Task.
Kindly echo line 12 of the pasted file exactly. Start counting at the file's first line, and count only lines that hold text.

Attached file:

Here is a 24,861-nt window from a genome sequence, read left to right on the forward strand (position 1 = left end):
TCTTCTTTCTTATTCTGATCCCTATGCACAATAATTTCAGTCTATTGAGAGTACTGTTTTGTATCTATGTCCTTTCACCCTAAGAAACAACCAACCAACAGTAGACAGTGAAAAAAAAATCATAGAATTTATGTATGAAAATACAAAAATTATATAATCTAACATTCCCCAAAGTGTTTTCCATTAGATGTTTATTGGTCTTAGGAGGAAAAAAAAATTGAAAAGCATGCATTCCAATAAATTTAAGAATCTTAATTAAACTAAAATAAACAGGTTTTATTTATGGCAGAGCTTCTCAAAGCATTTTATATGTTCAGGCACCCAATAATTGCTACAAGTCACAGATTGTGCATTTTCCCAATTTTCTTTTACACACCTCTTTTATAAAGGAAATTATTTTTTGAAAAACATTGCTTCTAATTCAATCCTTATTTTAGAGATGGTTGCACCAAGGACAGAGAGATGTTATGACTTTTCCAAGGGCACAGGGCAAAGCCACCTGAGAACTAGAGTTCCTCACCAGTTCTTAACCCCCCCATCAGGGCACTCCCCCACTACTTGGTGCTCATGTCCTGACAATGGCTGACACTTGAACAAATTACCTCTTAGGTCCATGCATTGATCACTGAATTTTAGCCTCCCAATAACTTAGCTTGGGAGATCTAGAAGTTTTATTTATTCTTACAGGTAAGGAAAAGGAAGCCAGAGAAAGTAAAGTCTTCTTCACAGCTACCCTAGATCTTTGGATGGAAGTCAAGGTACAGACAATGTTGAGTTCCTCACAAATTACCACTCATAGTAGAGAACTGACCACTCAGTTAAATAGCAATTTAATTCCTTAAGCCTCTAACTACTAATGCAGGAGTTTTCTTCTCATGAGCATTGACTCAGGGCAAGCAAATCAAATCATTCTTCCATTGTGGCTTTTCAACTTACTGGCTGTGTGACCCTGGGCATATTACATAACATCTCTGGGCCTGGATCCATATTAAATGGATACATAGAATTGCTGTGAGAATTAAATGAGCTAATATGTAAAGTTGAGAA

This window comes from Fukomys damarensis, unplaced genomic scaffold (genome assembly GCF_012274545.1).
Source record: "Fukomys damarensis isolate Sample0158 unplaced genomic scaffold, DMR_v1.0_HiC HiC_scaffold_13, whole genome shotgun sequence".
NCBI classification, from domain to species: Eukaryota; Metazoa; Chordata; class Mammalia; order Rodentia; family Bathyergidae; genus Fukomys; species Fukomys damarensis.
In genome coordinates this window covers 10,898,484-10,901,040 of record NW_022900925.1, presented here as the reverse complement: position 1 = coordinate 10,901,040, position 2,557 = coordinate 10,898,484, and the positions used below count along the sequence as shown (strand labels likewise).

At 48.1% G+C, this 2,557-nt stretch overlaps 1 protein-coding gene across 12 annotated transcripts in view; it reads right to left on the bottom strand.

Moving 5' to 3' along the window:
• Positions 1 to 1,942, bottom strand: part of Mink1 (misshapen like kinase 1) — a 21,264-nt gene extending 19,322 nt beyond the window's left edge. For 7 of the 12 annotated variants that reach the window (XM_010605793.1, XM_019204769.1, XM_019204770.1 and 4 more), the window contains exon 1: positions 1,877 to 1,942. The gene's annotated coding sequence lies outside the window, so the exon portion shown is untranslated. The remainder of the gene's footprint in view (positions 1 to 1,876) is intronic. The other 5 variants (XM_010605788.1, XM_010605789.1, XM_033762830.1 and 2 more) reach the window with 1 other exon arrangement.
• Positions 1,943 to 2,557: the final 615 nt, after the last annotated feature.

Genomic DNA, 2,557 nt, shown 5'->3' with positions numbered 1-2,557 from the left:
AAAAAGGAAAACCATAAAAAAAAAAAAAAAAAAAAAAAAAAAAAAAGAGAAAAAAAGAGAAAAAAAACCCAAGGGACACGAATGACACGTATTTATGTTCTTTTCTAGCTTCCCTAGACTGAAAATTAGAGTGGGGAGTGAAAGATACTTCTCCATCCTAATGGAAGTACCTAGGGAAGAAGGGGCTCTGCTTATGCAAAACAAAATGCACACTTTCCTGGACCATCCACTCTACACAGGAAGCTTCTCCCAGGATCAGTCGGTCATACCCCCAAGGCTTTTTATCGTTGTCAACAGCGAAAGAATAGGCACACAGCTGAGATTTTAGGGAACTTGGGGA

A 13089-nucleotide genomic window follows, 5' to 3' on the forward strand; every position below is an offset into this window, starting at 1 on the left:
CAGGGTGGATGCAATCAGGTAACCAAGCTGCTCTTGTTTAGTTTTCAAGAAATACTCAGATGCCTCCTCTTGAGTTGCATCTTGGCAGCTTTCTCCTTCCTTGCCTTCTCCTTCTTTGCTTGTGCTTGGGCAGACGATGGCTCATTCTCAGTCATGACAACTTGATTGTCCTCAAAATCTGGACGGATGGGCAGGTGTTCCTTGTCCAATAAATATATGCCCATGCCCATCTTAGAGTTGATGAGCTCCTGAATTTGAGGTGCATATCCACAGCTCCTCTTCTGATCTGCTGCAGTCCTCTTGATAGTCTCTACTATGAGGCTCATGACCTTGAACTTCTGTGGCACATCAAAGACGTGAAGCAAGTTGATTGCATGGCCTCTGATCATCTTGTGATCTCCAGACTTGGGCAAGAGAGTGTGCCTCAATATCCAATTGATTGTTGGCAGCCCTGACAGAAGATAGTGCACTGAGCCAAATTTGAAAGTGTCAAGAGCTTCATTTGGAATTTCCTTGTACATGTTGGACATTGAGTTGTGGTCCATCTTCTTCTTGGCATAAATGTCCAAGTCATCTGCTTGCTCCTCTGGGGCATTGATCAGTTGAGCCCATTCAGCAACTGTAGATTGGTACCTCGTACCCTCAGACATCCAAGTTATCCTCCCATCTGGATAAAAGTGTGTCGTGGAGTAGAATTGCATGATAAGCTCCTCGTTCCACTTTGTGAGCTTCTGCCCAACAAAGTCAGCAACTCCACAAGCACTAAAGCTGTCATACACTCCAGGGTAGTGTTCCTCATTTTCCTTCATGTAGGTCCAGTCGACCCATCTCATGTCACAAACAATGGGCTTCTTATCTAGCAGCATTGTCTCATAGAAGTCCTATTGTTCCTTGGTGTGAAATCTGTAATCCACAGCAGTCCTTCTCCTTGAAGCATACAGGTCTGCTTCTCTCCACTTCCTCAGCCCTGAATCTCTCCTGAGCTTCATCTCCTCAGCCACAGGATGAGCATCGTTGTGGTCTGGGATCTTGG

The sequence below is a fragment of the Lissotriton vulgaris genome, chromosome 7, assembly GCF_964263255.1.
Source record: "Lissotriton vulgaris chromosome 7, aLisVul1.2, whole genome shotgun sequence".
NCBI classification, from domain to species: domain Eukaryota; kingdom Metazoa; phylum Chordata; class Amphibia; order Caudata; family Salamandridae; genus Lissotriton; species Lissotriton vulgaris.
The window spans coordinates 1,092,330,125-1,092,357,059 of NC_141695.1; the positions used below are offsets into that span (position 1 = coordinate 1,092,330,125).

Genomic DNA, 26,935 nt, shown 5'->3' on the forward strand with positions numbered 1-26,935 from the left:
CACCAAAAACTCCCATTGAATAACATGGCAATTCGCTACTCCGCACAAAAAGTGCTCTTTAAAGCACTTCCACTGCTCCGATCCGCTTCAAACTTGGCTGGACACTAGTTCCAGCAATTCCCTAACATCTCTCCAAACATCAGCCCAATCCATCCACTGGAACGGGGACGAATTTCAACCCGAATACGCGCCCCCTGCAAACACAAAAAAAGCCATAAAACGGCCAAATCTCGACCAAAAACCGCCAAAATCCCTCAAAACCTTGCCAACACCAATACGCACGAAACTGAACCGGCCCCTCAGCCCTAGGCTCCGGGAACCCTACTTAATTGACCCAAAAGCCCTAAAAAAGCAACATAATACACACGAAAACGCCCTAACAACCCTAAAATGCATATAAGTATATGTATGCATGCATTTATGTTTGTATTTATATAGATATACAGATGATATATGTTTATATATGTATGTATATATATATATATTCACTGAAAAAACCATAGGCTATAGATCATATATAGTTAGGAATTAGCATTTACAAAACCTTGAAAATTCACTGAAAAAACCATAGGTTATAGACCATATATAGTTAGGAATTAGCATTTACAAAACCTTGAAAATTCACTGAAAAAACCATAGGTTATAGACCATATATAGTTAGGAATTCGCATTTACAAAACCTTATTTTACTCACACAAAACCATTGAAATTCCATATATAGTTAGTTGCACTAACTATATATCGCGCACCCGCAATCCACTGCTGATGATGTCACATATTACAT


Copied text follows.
AAAAAGGAAAACCATAAAAAAAAAAAAAAAAAAAAAAAAAAAAAAAGAGAAAAAAAGAGAAAAAAAACCCAAGGGACACGAATGACACGTATTTATGTTCTTTTCTAGCTTCCCTAGACTGAAAATTAGAGTGGGGAGTGAAAGATACTTCTCCATCCTAATGGAAGTACCTAGGGAAGAAGGGGCTCTGCTTATGCAAAACAAAATGCACACTTTCCTGGACCATCCACTCTACACAGGAAGCTTCTCCCAGGATCAGTCGGTCATACCCCCAAGGCTTTTTATCGTTGTCAACAGCGAAAGAATAGGCACACAGCTGAGATTTTAGGGAACTTGGGGA